How Does Seigfried Sassoon Create the Theme of Conflict in the Hero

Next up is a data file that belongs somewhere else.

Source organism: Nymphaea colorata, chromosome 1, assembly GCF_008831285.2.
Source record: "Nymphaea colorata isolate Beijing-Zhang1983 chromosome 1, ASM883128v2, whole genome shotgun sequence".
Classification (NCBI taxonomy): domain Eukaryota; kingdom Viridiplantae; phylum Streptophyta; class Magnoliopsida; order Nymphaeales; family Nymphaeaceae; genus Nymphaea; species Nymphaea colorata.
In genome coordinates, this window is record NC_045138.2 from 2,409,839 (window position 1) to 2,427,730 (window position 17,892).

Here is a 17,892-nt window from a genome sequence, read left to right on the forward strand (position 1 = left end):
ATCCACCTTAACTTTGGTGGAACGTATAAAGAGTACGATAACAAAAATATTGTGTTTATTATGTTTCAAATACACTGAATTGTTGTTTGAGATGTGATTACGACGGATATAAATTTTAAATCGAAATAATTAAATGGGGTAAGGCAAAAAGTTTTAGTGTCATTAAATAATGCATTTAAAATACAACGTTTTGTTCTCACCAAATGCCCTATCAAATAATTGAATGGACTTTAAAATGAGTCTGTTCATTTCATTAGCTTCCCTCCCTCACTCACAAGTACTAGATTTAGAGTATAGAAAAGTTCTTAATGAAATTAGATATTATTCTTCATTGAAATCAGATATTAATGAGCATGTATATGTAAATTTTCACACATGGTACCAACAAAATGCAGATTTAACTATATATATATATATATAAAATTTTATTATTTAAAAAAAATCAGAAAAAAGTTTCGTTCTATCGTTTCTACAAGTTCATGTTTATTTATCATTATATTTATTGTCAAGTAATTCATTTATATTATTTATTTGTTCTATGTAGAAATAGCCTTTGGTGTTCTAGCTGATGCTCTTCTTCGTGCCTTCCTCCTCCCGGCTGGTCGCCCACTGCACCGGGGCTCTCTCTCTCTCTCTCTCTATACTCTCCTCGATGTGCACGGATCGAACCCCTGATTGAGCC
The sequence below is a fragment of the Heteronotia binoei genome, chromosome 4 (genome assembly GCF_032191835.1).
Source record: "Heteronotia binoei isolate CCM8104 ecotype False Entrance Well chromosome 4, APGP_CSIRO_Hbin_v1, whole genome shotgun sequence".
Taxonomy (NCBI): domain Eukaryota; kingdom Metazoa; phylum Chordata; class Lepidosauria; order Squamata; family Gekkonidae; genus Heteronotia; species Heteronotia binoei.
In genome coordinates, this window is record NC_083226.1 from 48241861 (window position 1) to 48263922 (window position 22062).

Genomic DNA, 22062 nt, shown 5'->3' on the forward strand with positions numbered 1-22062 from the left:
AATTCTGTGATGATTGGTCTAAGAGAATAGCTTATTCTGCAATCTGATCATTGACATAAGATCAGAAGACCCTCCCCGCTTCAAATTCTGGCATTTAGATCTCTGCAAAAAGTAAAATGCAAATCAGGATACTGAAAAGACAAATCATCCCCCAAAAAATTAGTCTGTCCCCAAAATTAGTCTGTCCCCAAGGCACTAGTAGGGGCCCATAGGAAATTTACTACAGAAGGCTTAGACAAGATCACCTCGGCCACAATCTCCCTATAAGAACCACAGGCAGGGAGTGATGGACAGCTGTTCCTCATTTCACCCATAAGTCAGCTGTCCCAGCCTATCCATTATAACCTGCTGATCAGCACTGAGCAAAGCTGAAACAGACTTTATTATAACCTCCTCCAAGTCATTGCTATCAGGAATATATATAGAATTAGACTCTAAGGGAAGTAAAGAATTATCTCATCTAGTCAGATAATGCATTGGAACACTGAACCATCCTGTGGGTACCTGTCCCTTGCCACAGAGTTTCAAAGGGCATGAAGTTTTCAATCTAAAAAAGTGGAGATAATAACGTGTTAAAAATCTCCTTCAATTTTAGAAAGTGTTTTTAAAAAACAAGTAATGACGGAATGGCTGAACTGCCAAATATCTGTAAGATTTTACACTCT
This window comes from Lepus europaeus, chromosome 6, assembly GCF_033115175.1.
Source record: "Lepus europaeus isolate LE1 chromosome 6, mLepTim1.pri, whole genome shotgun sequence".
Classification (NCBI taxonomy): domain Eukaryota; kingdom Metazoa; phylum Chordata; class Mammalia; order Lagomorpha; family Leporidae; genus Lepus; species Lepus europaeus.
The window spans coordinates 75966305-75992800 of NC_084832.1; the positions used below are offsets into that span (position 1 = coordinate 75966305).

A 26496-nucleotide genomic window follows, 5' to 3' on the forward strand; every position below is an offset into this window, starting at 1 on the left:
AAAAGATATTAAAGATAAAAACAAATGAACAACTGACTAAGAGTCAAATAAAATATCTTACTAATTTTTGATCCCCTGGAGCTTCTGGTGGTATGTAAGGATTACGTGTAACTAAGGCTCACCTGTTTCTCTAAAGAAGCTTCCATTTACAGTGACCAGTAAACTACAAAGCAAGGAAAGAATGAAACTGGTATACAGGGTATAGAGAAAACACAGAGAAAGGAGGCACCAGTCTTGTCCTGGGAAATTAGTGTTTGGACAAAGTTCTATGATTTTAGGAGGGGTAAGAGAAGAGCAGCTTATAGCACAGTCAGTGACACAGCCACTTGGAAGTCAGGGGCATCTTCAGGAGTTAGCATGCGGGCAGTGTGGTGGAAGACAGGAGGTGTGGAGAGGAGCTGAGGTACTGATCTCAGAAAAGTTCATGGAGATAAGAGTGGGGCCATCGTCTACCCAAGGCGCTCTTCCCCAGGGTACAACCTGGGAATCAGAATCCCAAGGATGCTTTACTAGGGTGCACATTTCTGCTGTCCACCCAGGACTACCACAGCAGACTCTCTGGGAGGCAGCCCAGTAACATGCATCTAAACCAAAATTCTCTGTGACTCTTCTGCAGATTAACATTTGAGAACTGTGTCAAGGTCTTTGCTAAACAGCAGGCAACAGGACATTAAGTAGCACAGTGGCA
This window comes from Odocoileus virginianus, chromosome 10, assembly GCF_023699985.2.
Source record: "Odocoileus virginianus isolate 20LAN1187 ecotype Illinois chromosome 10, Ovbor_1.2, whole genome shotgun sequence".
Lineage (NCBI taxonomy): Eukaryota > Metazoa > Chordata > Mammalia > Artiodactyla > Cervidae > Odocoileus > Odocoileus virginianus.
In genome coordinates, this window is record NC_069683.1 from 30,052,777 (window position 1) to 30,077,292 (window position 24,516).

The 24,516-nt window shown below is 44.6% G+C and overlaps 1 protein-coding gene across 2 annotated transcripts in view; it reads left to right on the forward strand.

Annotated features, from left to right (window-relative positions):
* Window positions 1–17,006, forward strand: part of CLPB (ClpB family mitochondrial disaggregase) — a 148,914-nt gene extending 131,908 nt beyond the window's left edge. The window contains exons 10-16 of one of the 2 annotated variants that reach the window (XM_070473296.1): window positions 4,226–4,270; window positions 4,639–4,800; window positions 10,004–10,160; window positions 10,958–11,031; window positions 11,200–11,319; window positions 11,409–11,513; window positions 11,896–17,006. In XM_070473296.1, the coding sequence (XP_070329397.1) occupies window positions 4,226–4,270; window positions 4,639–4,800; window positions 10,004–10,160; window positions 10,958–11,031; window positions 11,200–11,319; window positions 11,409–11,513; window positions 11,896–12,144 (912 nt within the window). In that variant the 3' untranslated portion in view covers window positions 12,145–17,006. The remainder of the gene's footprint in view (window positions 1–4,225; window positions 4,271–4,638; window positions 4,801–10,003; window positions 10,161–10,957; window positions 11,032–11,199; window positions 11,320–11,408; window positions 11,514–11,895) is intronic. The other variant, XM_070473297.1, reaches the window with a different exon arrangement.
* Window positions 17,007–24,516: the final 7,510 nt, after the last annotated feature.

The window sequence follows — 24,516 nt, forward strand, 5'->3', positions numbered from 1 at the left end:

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How does Siegfried Sassoon create the theme of conflict in his poem The Hero? Siegfried Sassoon was an English poet, writer and soldier he was born on the 8th September 1886 and joined the British Army just as the threat of WWI was realised. He was promoted to a Lieutenant and then a Captain during his service in the war and was awarded the military cross for his courage. He was a brave solider and was nick named “mad jack” by officers he fought alongside for his near-suicidal exploits. He hated the conflict which he witnessed and started a protest which he went about through poetry. The structure of The Hero is written in three stanzas of six lines length, largely made up of rhyming couplets (except for the first four lines of the second stanza which have an alternating rhyme scheme). The rhyming couplets are a simple but powerful way of conveying a moral statement of war being brutal and inhumane, they create a regular iambic rhythm, a flow throughout the poem, possibly to suggest that war is a part of everyday life and life must go on even after the death of many people. The simplicity of the structure and the rhyme scheme perhaps parodies the recruiting poetry of the time, which celebrated war, heroism and sacrifice. The poem has a slow pace created by the caesura within the sentences; Sassoon has done this to make the poem reflective. The first stanza consists of a mother being told her son has died during his service in the war. The use of the name “Jack”, a very common name, the poet has used this man/boy who has died to imply that it could have been anyone of the soldiers in the war. He uses the collective pronoun “we”, in “we mothers are so proud,” to show that the mother represents all mothers receiving the news that their son has died. Sassoon is trying to encourage the readers to notice the extent of the risks and dangers which come with war. We
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